Tanzania – Zanzibar: ‘Give sex or be blacklisted’



Zanzibar, Tanzania:
‘Give sex or be blacklisted’

Why do we see and hear little of women musicians in Zanzibar? Read Lingson Adam’s report from an island where radio-DJs are known to have ‘blacklisted’ female musicians who refused them sexual favours, and where parents and husbands are reported to be at the core of strong ‘cultural censorship’ practices

By Lingson Adam, writing for Freemuse from Tanzania

To Baby J, the big trouble is with radio stations’ DJs. They are predominantly males and, in her account, they are morally corrupt, insistently demanding sexual favours so as to give air time for songs by the female musicians.

“It happened to me several times. You take your CD to a radio station, and then this DJ calls you to meet him. There is no other topic but sexual advances. When you decline you are threatened that your songs will be blacklisted, and they usually do so,” told Baby J as she gave Freemuse her testimony regarding the huddles female musicians face in Zanzibar.

Baby J – real name: Jamila Abdallah Ally – is one of the promising young zenji flavour musicians in Zanzibar. ‘Zenji flavour’ is what the Zanzibar youth calls their local style of hip-hop. Baby J won two prizes at the Zanzibar Music Award 2008, one as ‘female upcoming artist of the year’, and one as ‘female artist of the year’.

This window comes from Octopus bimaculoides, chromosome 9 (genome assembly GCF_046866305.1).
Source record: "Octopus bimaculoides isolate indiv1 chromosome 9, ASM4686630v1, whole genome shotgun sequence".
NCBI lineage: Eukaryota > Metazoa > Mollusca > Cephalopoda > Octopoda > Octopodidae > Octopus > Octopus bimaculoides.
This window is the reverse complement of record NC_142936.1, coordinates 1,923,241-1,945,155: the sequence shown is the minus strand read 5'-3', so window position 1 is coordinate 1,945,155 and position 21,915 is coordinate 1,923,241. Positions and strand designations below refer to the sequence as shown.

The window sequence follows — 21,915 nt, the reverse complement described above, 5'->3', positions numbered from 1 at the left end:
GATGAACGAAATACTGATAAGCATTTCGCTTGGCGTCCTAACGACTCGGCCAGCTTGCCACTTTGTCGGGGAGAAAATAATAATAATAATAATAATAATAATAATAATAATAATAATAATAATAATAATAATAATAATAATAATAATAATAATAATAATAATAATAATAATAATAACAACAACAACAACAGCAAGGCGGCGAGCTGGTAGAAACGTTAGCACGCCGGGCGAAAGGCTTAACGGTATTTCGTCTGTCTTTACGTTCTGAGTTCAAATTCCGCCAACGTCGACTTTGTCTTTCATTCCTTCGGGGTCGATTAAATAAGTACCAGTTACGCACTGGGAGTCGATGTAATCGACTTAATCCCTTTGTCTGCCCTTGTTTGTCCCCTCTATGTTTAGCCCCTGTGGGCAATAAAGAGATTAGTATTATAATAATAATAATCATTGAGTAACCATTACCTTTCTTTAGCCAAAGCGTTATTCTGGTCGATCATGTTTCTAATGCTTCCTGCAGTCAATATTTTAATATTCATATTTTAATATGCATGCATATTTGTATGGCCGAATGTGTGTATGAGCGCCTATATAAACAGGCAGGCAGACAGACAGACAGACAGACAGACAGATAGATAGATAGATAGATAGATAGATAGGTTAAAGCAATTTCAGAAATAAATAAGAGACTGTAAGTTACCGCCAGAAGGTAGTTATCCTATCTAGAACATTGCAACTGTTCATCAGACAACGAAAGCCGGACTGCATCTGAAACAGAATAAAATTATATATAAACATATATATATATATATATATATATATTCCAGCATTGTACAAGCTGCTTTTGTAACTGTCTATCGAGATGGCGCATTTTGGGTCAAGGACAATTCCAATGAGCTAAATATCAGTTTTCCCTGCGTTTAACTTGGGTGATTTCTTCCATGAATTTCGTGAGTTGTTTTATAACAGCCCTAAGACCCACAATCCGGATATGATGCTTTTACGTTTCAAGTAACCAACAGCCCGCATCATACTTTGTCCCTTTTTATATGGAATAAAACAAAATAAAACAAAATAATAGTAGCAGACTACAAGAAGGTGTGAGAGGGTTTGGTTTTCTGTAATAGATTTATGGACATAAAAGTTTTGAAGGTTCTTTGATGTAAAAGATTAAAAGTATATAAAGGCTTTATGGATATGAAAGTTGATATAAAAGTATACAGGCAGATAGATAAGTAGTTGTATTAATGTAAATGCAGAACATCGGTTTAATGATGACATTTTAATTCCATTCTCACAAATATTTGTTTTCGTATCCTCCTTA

“My sprouting into music has not been smooth,” she told Freemuse. On the other hand, she also explained that her being assertive has paid her dividend: “When you are stable and look them in the eyes, they come to respect you. This is all it takes.”

Corruption among band leaders
The young female artists‘ claims on stingy situations in Zanzibar are affirmed by Maryam Hamdan, a veteran journalist, retired senior civil servant and promoter of women artists in Zanzibar who readily says that women are marginalized a great deal when their involvement in music comes to question.

Maryam remarks that even in the traditional taarab music style, female participants are not free to do what they please. She said, “They do not play or operate instruments. These are normally exclusively for the males who consider themselves superior.”

Maryam Hamdan, who served in many different government positions such as a Deputy Principal Secretary in the Chief Minister’s Office, claims that the music industry in Zanzibar has no future because the youths are not getting the right incentives to get involved.

“And taarab is not an exception,” she said. She revealed that quite a good number of taarab group leaders who are predominantly males are corrupt:

“They hinder advancement of talented female musicians in many ways. In the first place they demand sexual favours so as they promote them in return,” Maryam Hamdan said, adding that in such light many parents and husbands become reluctant to allow their daughters and wives respectively to engage with music in any way.

Maryam Hamdani, in her position within the public service sector, is reported to have made personal efforts to promote Fatma Binti Baraka, popularly called Bi Kidude, in as well as outside Zanzibar.